The ML310e and ML30 have a drive cage with a backplane and removable non hot-plug drive sleds; this can be upgraded to hot-plug by purchasing parts or buying a higher-end configuration if available. The ML10 v2 has a plain metal cage, no sleds, no backplane. The drives screw in to the cage itself, and the entire cage is unscrewed and removed from the system. This is far less convenient, but if your storage needs rarely change, you're saving money with the ML10 v2. While HP doesn't support it, several forum members are ordering ML310e or ML30 parts to see if they can change the ML10 v2 to match the ML310e/ML30 configurations. It appears likely, but doing so may raise the cost to the point where you were better off buying the ML310e in the first place. Also, the ML310e and ML30 have optional supported configurations supporting eight 2.5" drives instead of four 3.5" drives.
USB port configuration is different on all three servers. The ML30 has four front USB 3.0 ports, two rear USB 2.0 ports, and 2 USB 3.0 ports. The ML310e has four front USB 2.0 ports and two rear USB 3.0 ports. The ML10 v2 has two front USB 2.0 ports and 2 USB 3.0 ports. Also note: The ML10 v2 and the ML30 use Intel USB 3.0 ports; while I haven't checked yet, it's possible that as a Gen8, the ML310e uses Renesas (formerly NEC) USB3 ports. Those are probably the best after Intel, so I don't think that's a big deal, but your choice.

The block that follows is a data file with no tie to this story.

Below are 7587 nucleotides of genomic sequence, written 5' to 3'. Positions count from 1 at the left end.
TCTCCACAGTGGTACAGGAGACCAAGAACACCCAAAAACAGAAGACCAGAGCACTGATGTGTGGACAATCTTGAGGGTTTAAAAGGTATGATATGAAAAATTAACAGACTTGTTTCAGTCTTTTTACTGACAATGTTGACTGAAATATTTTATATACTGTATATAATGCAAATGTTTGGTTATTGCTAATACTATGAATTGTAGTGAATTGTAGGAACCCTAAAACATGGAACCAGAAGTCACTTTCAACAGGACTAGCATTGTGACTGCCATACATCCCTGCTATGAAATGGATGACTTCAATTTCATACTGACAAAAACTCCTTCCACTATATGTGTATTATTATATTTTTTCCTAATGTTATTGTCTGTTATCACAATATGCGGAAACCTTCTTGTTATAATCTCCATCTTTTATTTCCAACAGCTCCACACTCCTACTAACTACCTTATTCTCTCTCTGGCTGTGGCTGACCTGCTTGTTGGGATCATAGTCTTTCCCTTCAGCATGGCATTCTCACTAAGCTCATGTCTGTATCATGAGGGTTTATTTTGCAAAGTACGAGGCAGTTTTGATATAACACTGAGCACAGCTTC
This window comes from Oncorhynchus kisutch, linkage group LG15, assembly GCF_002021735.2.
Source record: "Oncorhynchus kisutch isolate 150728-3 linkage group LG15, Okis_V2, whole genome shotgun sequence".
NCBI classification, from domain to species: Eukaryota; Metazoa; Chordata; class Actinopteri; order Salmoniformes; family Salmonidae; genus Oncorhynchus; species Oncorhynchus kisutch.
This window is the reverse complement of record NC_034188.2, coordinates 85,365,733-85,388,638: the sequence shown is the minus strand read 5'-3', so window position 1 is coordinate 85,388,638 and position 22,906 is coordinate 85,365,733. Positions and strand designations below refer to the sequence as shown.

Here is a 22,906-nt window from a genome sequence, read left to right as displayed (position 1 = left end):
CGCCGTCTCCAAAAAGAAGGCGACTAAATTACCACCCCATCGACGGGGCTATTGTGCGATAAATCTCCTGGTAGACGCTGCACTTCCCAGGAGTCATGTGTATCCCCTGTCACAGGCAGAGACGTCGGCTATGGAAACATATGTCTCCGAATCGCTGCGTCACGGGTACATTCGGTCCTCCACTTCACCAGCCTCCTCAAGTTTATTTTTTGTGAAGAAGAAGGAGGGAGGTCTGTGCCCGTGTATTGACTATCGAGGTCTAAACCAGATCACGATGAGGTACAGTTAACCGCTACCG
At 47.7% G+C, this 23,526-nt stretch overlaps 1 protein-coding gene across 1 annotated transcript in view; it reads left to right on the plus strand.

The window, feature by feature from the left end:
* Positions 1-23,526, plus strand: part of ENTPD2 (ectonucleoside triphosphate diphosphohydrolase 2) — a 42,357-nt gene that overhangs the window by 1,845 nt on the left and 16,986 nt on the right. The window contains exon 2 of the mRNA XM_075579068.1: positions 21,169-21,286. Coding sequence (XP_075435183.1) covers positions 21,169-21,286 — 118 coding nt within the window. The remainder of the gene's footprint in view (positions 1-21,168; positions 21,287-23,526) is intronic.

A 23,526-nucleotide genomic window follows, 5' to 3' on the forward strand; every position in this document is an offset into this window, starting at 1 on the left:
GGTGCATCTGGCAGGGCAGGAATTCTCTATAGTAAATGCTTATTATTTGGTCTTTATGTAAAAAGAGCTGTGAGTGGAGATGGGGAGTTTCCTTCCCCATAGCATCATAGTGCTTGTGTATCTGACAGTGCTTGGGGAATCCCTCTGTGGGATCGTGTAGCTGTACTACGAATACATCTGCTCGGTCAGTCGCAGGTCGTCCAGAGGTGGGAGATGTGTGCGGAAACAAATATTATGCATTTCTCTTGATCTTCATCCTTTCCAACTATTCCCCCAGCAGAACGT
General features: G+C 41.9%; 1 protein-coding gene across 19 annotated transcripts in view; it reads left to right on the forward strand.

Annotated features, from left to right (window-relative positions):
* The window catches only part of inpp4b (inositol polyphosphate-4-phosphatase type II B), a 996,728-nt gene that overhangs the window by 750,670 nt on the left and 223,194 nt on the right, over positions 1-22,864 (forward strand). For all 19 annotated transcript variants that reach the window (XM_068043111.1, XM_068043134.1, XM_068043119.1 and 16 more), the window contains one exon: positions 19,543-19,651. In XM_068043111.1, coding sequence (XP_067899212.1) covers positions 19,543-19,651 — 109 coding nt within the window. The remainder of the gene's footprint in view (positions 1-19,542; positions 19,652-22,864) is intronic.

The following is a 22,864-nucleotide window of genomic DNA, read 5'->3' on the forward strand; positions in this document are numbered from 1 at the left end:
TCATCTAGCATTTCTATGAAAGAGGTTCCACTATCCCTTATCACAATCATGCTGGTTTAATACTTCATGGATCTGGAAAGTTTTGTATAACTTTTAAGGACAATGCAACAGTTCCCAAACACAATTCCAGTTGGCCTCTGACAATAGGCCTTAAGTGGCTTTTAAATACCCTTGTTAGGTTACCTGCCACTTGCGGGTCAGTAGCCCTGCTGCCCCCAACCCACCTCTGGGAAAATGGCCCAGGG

The ML310e has a dedicated NIC port for iLO, and is the only one to do so. All three servers have a dual-port Broadcom gigabit NIC, but the ML10 and ML30 have their iLO on a shared port configuration. The ML30 has an update to the iLO4 which may have or introduce additional features not available on the previous system
Because the ML10 v2 is not considered a "Gen8" or "Gen9" server (apparently it's in a class by itself), it does not support Intelligent Provisioning, which is the ability to do a low-touch operating system install right from the box. The ML310e supports this, but Gen8 servers only support the 1.x version of this, which currently stands at version 1.62b. The ML30 supports the new 2.x Intelligent Provisioning. At this time, I do not know what enhancements are available on the newer version, but if this is important to you, keep it in mind.
The ML310e and ML10 have an onboard B120i RAID controller, while the ML30 has a new B140i controller. The B140i lists as supporting RAID-5, but a caution; I don't think this is a caching RAID-5, and my experience with limited RAID-5 controllers like Dell's PERC H310 tells me this is a *bad* thing. If you are using RAID 0, 1, or 10, this isn't a big deal, but if you're using RAID-5, do yourself a favor and get a dedicated RAID card. Also note - As far as I can see, the ML10 does not list supported HP SmartArray configurations. That's not to say you can't run one, but HP may not consider it a supported config. I would probably run either a P222 or P420 just like those that are supported in the ML310e. The ML30 has newer controllers on its support list, however, these are considerably more expensive, and not as easily available on eBay for a deal. Note that running a supported controller has the advantage that HP's iLO can see the controller and provide you with additional information. While "not supported", I believe an aftermarket Avago-LSI controller like the 9261-8i or its successors will probably also run fine, albeit without the iLO reporting.
At this time, that is everything I can think of, but I'm sure more information will come out as more testing is done by Joe_Miner on the ML30. In the meantime, here are links to the HP QuickSpecs on all three servers.
HP ML10 v2:
HP ML310e Gen8 v2